Depending on which side of the Great Johnny Football Divide you come down on, Johnny Manziel's debut as Cleveland's quarterback was either disappointing or delightful.
There's little doubt how the Cincinnati Bengals felt during their 30-0 drubbing of Manziel's Browns last Sunday. Several Bengals taunted the QB, some with mocking imitations of his money-rubbing gesture.
But no matter how bad his performance (10 for 18 for 80 yards, no touchdowns, two interceptions, three sacks, and a passer rating of 27.3), it doesn't mean Manziel will be the colossal bust some foresee and others pray for.
As longtime Cowboys executive Gil Brandt pointed out on NFL.com, Manziel's debut wasn't any worse than those of some legendary quarterbacks.
Troy Aikman had a passer rating of 40.2 in Dallas' 38-0 loss to the Saints in his debut. He went 17 of 35 for 180 yards, no touchdowns, two interceptions, and two sacks. He would finish his rookie year with twice as many interceptions as touchdowns (18-9).
John Elway's passer rating was 0.0 in his injury-interrupted first game. Although the Broncos beat Pittsburgh, 14-10, he threw just eight passes and had one interception and no touchdowns. Like Aikman, he finished the season with twice as many picks as TDs (14-7).
Peyton Manning threw a TD in his first game, a 24-15 loss to Miami, but was picked off three times. His passer rating was 58.6.
Fran Tarkenton's first start, a 21-7 Vikings loss to Dallas, included two interceptions, no TDs, and a passer rating of 15.5.
The Deep South clearly has assumed football supremacy from former Rust Belt hotbeds like Ohio and Pennsylvania.
But while the Southeastern Conference rules college football, the NFL teams from SEC states have been dreadful in 2014.
The nine professional teams from Florida, Texas, Tennessee, Louisiana, Georgia, and Missouri have a combined 47-79 record this season. Only one, Dallas at 10-4, is above .500.
Tennessee, Tampa Bay, and Jacksonville are each 2-12. Atlanta is 5-9. New Orleans and St. Louis are 6-8, Houston and Miami 7-7.
Fuzzy Thurston, the legendary Green Bay Packers guard who died last week at 80, might have had one of the most improbable careers of any Hall of Famer.
Thurston was the youngest of eight children of a widowed mother, and his Altoona (Wis.) High didn't have a football team. He went to Valparaiso College on a basketball scholarship and didn't play football until his junior year.
The Eagles chose him in the fifth round of the 1956 draft but released him not long afterward. Thurston then went into the Army before landing a backup job with the Baltimore Colts.
In 1959, first-year Packers coach Vince Lombardi traded for Thurston, and he soon became what the New York Times in its obituary labeled "the broom" in the famous Green Bay power sweep.
The NFL is like a snowball rolling downhill, constantly accumulating more heft and power.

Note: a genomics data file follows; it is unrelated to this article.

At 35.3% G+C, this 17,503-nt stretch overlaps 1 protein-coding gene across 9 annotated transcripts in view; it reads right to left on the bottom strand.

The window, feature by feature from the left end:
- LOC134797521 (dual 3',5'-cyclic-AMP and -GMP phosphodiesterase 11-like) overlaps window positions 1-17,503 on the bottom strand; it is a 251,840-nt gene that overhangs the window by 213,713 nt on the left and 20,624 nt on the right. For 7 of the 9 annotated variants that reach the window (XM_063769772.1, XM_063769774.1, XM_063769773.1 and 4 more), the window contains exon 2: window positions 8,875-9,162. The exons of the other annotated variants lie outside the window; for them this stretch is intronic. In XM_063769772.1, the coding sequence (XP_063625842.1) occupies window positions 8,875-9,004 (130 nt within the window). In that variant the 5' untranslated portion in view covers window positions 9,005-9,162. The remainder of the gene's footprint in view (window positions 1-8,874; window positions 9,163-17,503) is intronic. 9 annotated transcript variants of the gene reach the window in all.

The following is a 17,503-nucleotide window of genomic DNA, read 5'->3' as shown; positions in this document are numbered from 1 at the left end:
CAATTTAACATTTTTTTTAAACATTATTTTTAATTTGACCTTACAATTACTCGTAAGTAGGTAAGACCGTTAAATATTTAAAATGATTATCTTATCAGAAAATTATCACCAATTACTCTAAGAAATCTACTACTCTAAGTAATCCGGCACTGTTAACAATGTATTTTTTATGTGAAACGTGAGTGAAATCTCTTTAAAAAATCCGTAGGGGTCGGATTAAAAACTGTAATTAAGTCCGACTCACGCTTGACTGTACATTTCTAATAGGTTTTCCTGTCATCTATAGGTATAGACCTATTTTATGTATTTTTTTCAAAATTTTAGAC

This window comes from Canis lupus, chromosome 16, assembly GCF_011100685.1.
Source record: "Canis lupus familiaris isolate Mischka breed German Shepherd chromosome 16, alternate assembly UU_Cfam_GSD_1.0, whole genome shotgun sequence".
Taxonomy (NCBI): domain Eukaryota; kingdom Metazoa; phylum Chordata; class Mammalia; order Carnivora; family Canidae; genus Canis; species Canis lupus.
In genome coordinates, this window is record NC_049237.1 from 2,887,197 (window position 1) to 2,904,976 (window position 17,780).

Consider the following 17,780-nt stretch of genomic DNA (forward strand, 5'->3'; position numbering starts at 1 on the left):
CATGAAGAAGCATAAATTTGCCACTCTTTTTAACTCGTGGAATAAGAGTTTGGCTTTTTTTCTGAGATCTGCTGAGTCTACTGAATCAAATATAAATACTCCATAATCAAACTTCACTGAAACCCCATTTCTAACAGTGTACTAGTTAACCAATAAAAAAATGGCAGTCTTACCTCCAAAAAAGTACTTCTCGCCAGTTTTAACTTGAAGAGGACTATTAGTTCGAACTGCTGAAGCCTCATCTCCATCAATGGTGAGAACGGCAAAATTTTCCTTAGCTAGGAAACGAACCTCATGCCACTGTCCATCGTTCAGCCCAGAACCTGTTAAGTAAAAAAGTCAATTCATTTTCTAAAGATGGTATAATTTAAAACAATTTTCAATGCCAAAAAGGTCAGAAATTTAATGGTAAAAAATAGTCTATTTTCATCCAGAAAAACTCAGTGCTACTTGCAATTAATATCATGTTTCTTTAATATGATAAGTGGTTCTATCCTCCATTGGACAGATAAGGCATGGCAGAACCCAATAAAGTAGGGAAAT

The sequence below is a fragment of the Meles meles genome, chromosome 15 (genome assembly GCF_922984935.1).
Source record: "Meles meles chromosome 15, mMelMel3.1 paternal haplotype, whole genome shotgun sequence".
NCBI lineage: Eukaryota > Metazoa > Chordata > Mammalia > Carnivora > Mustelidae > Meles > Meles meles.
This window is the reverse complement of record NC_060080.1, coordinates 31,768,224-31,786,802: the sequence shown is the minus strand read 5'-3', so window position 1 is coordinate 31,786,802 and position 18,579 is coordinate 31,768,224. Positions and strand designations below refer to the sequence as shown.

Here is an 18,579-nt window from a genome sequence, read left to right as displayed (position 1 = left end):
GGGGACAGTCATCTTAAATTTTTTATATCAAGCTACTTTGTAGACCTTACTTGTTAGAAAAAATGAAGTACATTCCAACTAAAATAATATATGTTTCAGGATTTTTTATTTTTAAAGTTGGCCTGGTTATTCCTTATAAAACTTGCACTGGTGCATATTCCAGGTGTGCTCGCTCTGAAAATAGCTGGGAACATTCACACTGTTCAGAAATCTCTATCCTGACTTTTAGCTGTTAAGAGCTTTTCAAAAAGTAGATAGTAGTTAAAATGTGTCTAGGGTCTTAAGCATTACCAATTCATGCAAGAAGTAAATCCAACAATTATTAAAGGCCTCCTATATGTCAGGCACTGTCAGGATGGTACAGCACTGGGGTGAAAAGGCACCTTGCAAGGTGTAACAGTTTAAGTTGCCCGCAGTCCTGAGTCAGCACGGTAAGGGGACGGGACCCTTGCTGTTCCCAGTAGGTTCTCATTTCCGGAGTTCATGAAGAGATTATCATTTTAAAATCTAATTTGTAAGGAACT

The leviathan league's TV ratings continue to astound. The top 15 television shows since the NFL schedule began on Sept. 4 are all either NFL games or pre- or postgame shows.
Overall, the NFL has produced 37 of the top 40 rated shows during that span.
If you look closely at the numbers, you can make the case that the Eagles deserve to be America's team. Philadelphia turns up four times in those top 15 broadcasts.
The Eagles' Thanksgiving rout of Dallas is No. 1. And their matchups with the Packers (10), Seahawks (12), and 49ers (13) also made the list.
The NFL Players Association, which last week took the league to court over its punishment in the Adrian Peterson case, was born out of a dispute that involved the Eagles, or at least the Steagles, the World War II bonding of the Philly and Pittsburgh franchises.
Roy Zimmerman was a pretty good quarterback, cornerback, and kicker for the Washington Redskins. A two-time all-pro, he led the league in interceptions in 1945.
In 1943, players, without a union, weren't compensated for their participation in exhibition games. When parsimonious Redskins owner George Marshall scheduled a preseason match with the College All-Stars, Zimmerman refused to play unless he was paid.
Furious, Marshall dealt him to the Steagles. In four seasons with them and the reconstituted Eagles, the San Jose State product threw 30 TD passes.
A few years after the player's one-man protest, a lawsuit by Bill Radovich, who had been inspired by Zimmerman, led to the formation of the NFLPA.
TOP EARLY GAME
Atlanta at New Orleans
Though these two 2014 busts have losing records, the NFC South title might be determined here. The enigmatic Saints (6-8) have beaten Green Bay and Pittsburgh yet lost four straight in their Superdome. The 5-9 Falcons have been just as bad on the road, losing five of seven. Saints QB Drew Brees threw for 375 yards and three touchdowns last week.
TOP LATE AFTERNOON GAME
Indianapolis at Dallas
Though the Colts have little to play for, the Eagles would love to see them win this interesting matchup of 10-4 division leaders. When Tony Romo is healthy, the Dallas offense has been as good as any. One factor in Indianapolis' favor is that all four Cowboys losses have come at home. The Colts are just 2-4 against playoff contenders.
Seattle at Arizona
Two of the league's best defenses collide in the desert. The 11-3 Cardinals will need their 'D' to be extra stingy against the 10-4 Seahawks' improving offense since they're down to their No. 3 QB, little-used Ryan Lindley. Seattle has won four straight and permitted a total of 27 points in doing so. The Seahawks won the first meeting, 19-3.
Denver at Cincinnati
Both teams are coming off impressive victories. The 11-3 Broncos clinched their division by defeating San Diego. Meanwhile, Cincinnati (9-4-1) dominated Cleveland and Johnny Manziel, 30-0. Denver, which tipped six Philip Rivers passes last Sunday, will look to maintain the pressure on Andy Dalton. The Bengals have the league's second-ranked running game.